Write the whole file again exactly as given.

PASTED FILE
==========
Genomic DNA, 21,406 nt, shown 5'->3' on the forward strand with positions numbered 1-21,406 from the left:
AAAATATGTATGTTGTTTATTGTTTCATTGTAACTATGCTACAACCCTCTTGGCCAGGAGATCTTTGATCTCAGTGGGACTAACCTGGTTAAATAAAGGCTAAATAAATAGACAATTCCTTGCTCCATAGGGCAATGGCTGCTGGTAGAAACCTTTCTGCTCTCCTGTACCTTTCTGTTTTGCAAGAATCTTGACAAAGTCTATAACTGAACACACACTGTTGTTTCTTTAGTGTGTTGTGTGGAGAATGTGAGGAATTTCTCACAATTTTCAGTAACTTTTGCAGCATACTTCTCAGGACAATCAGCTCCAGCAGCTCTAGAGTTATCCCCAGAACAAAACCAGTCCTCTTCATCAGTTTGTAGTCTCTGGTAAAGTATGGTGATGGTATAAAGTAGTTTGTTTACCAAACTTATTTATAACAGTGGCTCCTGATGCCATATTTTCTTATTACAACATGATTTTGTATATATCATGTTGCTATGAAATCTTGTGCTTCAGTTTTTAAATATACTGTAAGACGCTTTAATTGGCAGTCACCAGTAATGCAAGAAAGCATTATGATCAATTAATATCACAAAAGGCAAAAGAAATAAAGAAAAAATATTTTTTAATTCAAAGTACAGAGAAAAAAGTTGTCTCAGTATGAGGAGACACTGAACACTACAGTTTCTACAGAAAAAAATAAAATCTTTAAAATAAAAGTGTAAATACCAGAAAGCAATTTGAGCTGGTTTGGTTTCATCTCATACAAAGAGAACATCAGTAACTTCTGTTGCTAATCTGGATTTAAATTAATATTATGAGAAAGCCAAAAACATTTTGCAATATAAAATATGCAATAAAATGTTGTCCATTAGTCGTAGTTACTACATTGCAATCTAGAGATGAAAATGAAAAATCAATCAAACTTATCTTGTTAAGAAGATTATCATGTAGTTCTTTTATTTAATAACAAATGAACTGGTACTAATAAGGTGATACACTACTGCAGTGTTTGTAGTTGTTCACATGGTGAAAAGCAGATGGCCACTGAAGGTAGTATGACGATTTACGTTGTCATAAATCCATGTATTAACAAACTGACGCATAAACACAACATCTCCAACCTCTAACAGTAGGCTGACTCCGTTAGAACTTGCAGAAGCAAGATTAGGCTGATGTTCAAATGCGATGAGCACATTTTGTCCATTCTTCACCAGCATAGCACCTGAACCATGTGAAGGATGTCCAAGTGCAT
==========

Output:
Genomic DNA, 21,406 nt, shown 5'->3' on the forward strand with positions numbered 1-21,406 from the left:
AAAATATGTATGTTGTTTATTGTTTCATTGTAACTATGCTACAACCCTCTTGGCCAGGAGATCTTTGATCTCAGTGGGACTAACCTGGTTAAATAAAGGCTAAATAAATAGACAATTCCTTGCTCCATAGGGCAATGGCTGCTGGTAGAAACCTTTCTGCTCTCCTGTACCTTTCTGTTTTGCAAGAATCTTGACAAAGTCTATAACTGAACACACACTGTTGTTTCTTTAGTGTGTTGTGTGGAGAATGTGAGGAATTTCTCACAATTTTCAGTAACTTTTGCAGCATACTTCTCAGGACAATCAGCTCCAGCAGCTCTAGAGTTATCCCCAGAACAAAACCAGTCCTCTTCATCAGTTTGTAGTCTCTGGTAAAGTATGGTGATGGTATAAAGTAGTTTGTTTACCAAACTTATTTATAACAGTGGCTCCTGATGCCATATTTTCTTATTACAACATGATTTTGTATATATCATGTTGCTATGAAATCTTGTGCTTCAGTTTTTAAATATACTGTAAGACGCTTTAATTGGCAGTCACCAGTAATGCAAGAAAGCATTATGATCAATTAATATCACAAAAGGCAAAAGAAATAAAGAAAAAATATTTTTTAATTCAAAGTACAGAGAAAAAAGTTGTCTCAGTATGAGGAGACACTGAACACTACAGTTTCTACAGAAAAAAATAAAATCTTTAAAATAAAAGTGTAAATACCAGAAAGCAATTTGAGCTGGTTTGGTTTCATCTCATACAAAGAGAACATCAGTAACTTCTGTTGCTAATCTGGATTTAAATTAATATTATGAGAAAGCCAAAAACATTTTGCAATATAAAATATGCAATAAAATGTTGTCCATTAGTCGTAGTTACTACATTGCAATCTAGAGATGAAAATGAAAAATCAATCAAACTTATCTTGTTAAGAAGATTATCATGTAGTTCTTTTATTTAATAACAAATGAACTGGTACTAATAAGGTGATACACTACTGCAGTGTTTGTAGTTGTTCACATGGTGAAAAGCAGATGGCCACTGAAGGTAGTATGACGATTTACGTTGTCATAAATCCATGTATTAACAAACTGACGCATAAACACAACATCTCCAACCTCTAACAGTAGGCTGACTCCGTTAGAACTTGCAGAAGCAAGATTAGGCTGATGTTCAAATGCGATGAGCACATTTTGTCCATTCTTCACCAGCATAGCACCTGAACCATGTGAAGGATGTCCAAGTGCAT